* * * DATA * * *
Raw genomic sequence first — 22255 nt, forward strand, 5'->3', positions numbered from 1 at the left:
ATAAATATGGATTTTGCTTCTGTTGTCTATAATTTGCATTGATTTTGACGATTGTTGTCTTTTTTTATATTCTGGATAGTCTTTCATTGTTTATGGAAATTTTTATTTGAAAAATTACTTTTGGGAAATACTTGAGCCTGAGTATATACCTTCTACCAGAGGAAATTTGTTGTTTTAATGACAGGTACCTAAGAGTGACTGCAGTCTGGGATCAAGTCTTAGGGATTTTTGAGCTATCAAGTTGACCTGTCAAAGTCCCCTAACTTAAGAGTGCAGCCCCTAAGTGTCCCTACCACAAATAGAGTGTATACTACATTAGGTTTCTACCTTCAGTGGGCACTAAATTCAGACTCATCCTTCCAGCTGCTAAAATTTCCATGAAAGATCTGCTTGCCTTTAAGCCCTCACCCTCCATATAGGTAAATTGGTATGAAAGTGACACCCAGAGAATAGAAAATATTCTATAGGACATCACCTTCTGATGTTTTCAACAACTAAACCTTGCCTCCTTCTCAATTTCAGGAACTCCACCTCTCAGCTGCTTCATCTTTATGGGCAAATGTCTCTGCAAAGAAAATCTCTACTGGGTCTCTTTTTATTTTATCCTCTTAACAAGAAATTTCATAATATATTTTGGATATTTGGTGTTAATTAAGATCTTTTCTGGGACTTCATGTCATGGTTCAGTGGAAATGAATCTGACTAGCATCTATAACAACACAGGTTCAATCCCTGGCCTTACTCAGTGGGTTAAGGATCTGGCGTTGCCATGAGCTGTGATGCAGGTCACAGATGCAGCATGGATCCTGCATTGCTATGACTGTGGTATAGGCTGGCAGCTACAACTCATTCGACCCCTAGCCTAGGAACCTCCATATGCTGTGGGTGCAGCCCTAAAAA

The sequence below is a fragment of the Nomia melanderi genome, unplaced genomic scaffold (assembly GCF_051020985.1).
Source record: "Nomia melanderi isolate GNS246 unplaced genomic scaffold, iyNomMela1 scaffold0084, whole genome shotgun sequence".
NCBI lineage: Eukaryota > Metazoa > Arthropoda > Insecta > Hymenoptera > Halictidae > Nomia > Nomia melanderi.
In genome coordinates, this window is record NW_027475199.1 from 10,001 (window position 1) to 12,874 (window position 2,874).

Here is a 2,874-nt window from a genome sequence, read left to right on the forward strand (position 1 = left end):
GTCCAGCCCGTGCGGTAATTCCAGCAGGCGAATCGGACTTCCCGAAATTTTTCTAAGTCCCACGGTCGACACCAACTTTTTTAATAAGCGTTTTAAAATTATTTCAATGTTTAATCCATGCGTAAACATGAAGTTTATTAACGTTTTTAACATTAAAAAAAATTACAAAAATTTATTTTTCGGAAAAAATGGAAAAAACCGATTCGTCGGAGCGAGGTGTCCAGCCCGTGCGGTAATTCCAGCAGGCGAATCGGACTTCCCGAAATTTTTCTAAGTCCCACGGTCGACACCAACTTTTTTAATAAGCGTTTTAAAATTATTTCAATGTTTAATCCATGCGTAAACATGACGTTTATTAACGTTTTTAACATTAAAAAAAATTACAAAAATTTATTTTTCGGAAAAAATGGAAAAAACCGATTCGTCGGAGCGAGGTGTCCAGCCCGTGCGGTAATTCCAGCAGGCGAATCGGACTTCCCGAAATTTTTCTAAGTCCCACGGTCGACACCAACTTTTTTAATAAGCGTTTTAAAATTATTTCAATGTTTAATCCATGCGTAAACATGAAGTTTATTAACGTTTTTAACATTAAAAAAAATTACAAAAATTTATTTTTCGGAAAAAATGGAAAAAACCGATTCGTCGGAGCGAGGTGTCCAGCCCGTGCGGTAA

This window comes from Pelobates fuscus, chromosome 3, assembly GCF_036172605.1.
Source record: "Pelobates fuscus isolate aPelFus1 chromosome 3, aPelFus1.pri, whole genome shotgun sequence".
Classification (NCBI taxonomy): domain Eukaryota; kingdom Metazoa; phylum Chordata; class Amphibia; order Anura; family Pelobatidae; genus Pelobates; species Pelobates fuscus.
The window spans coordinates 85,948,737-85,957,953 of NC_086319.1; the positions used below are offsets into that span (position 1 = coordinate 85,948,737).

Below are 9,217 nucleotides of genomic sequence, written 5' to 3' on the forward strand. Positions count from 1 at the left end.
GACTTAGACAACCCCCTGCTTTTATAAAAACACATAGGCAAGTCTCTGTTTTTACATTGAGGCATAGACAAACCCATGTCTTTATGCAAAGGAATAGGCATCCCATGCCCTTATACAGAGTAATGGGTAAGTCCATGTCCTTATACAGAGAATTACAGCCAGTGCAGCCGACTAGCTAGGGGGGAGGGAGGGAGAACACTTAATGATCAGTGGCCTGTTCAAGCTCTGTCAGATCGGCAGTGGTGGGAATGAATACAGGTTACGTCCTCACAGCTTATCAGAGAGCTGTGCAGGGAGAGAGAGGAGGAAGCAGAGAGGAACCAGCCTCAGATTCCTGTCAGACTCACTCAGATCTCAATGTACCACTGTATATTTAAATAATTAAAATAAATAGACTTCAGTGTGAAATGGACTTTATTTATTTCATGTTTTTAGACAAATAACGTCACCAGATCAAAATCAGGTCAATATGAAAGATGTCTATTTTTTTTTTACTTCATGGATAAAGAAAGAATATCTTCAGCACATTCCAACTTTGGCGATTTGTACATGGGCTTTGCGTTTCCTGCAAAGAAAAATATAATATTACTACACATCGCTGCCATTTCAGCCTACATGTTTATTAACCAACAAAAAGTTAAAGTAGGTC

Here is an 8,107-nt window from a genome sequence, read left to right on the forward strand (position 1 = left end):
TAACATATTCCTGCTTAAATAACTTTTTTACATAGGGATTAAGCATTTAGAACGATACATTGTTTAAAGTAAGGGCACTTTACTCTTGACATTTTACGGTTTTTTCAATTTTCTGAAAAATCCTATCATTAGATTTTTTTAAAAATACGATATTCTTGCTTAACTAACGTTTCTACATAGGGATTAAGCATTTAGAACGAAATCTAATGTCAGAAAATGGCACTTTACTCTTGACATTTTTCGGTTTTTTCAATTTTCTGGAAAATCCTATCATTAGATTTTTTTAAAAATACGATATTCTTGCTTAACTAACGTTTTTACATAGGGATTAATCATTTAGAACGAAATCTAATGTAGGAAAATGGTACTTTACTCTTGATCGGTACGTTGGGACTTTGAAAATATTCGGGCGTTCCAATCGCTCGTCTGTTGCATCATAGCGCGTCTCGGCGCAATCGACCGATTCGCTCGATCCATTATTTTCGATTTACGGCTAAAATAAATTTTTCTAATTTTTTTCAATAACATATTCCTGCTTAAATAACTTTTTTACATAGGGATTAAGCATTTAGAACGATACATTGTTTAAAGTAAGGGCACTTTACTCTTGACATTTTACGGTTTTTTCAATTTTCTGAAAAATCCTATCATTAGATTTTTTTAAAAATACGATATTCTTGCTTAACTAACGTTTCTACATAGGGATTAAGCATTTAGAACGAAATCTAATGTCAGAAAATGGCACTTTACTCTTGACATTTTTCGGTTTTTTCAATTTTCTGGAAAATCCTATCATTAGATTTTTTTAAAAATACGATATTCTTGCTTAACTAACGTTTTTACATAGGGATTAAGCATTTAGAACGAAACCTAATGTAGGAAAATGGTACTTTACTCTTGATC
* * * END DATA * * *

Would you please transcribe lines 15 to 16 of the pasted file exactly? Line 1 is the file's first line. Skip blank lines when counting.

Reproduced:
Here is an 8,107-nt window from a genome sequence, read left to right on the forward strand (position 1 = left end):
TAACATATTCCTGCTTAAATAACTTTTTTACATAGGGATTAAGCATTTAGAACGATACATTGTTTAAAGTAAGGGCACTTTACTCTTGACATTTTACGGTTTTTTCAATTTTCTGAAAAATCCTATCATTAGATTTTTTTAAAAATACGATATTCTTGCTTAACTAACGTTTCTACATAGGGATTAAGCATTTAGAACGAAATCTAATGTCAGAAAATGGCACTTTACTCTTGACATTTTTCGGTTTTTTCAATTTTCTGGAAAATCCTATCATTAGATTTTTTTAAAAATACGATATTCTTGCTTAACTAACGTTTTTACATAGGGATTAATCATTTAGAACGAAATCTAATGTAGGAAAATGGTACTTTACTCTTGATCGGTACGTTGGGACTTTGAAAATATTCGGGCGTTCCAATCGCTCGTCTGTTGCATCATAGCGCGTCTCGGCGCAATCGACCGATTCGCTCGATCCATTATTTTCGATTTACGGCTAAAATAAATTTTTCTAATTTTTTTCAATAACATATTCCTGCTTAAATAACTTTTTTACATAGGGATTAAGCATTTAGAACGATACATTGTTTAAAGTAAGGGCACTTTACTCTTGACATTTTACGGTTTTTTCAATTTTCTGAAAAATCCTATCATTAGATTTTTTTAAAAATACGATATTCTTGCTTAACTAACGTTTCTACATAGGGATTAAGCATTTAGAACGAAATCTAATGTCAGAAAATGGCACTTTACTCTTGACATTTTTCGGTTTTTTCAATTTTCTGGAAAATCCTATCATTAGATTTTTTTAAAAATACGATATTCTTGCTTAACTAACGTTTTTACATAGGGATTAAGCATTTAGAACGAAACCTAATGTAGGAAAATGGTACTTTACTCTTGATC